Christine Yu at a conference

As a child, what did you aspire to?

Too many things. Ambition was not something I lacked as a child and I thank my parents for cultivating my intense drive to do something impactful and help others along the way. My list included: the first female president of the Philippines, the first female secretary general of the UN, a human rights lawyer, a writer, an actress and possibly also a professional tennis player.

What was your biggest obstacle? How did you overcome it?

I can think of two: being a woman in finance and public speaking. I started my career in a trading room, and if you can imagine, it’s not the most female-friendly environment. With public speaking: I have never been 100% comfortable in public speaking scenarios. The solution I had to both challenges is the same – remembering my value as an individual, the unique skills I bring to the table and remembering that my contributions, my words, my philosophy have power . It’s a good reminder for me every day – to keep doing what I’m doing, to be guided by my North Star, and to be confident in my decisions and my own path.

Why is Hong Kong an important market for you?

Hong Kong is an Asian financial hub and a huge market for women who need to grow their money and invest in literacy. There is a gender wealth and investment gap all over the world, including in Hong Kong, despite what you might think. We’re inspired to drive change here that goes beyond what women think and talk — as well as invest — with their money.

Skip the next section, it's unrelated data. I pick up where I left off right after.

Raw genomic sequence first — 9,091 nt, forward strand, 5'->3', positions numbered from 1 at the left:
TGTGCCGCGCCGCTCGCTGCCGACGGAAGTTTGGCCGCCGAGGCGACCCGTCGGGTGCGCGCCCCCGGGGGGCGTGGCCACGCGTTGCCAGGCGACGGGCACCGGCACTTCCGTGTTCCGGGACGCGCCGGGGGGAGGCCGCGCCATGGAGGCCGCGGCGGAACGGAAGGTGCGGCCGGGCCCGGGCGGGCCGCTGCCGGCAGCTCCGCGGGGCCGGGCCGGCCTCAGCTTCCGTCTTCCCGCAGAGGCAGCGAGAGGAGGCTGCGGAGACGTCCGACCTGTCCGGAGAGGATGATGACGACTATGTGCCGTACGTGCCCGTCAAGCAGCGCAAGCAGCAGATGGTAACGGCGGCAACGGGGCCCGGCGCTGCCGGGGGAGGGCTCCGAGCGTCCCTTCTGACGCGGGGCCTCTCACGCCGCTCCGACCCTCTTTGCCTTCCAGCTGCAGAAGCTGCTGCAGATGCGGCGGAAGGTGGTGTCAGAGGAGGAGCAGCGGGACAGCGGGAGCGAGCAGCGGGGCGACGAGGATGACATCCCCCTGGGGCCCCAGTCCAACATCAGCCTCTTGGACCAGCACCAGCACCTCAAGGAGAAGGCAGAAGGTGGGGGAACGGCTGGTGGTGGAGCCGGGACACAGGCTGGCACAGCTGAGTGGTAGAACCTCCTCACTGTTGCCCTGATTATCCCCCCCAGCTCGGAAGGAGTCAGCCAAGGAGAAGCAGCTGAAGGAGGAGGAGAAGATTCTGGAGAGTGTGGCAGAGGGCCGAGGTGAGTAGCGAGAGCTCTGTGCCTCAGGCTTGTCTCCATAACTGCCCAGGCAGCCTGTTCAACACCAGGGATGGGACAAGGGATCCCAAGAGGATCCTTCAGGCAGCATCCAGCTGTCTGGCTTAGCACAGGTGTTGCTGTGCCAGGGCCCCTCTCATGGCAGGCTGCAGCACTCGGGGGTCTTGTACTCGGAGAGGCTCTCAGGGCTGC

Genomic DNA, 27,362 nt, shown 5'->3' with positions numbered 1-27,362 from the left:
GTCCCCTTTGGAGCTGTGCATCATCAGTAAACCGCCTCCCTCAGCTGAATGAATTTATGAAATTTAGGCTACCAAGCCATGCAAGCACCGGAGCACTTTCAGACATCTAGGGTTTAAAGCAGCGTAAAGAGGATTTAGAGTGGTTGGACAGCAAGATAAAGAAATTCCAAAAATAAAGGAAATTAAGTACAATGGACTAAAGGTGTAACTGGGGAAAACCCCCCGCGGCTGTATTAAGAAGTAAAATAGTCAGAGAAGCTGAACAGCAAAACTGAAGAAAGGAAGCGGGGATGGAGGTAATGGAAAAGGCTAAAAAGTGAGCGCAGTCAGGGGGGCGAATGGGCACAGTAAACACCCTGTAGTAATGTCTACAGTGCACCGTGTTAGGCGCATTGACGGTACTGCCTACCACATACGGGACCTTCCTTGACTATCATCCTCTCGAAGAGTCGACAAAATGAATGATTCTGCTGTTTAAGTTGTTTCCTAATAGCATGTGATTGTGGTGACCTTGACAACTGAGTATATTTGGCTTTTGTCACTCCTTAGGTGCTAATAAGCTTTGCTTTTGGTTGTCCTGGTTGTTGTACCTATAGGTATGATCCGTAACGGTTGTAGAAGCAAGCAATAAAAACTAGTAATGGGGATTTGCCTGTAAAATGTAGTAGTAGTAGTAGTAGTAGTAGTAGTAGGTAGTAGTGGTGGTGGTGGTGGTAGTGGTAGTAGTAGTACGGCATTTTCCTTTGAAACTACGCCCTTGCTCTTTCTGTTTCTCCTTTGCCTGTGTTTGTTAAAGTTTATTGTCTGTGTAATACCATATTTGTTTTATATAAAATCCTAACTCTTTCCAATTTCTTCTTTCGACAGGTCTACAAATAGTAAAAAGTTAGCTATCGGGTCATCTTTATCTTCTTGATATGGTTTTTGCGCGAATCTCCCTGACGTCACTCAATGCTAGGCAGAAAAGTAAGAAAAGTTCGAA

If you had to invest in another start-up/area, which one would it be?

I am an impact investor – investing in mission-driven, for-profit companies creating a positive impact in the world is above all else. I already invest in education, gender perspective, urban renewal and sustainable fashion sectors. If I were to narrow my focus further, I want to invest more deeply in innovative financial inclusion startups in Southeast Asia and explore the VR/AR space as it relates to use cases in education and sustainable fashion. In sustainable fashion, I am also more interested in the upstream space – in AgTech, innovative materials and sustainable packaging solutions.

How practical are you?

I am an extremely practical investor! I will only invest in a company if there is an opportunity for me to be very involved, either as an advisor or to be a mentor to the founders of my beneficiaries.

how do you define success? Do you consider yourself a success?

Success means so many different things to each of us. For me, it’s simple: if I inspired you to do something amazing with your life, if I empowered you as a woman to pursue wealth creation, if I created positive change in the world through my contributions, that’s what success means to me.

What’s next for your business?

Big things! At Sophia, we have a bold vision. We want to be the go-to platform for money and investment in women’s education in Asia. We are expanding our digital courses and entering more markets in Asia and beyond.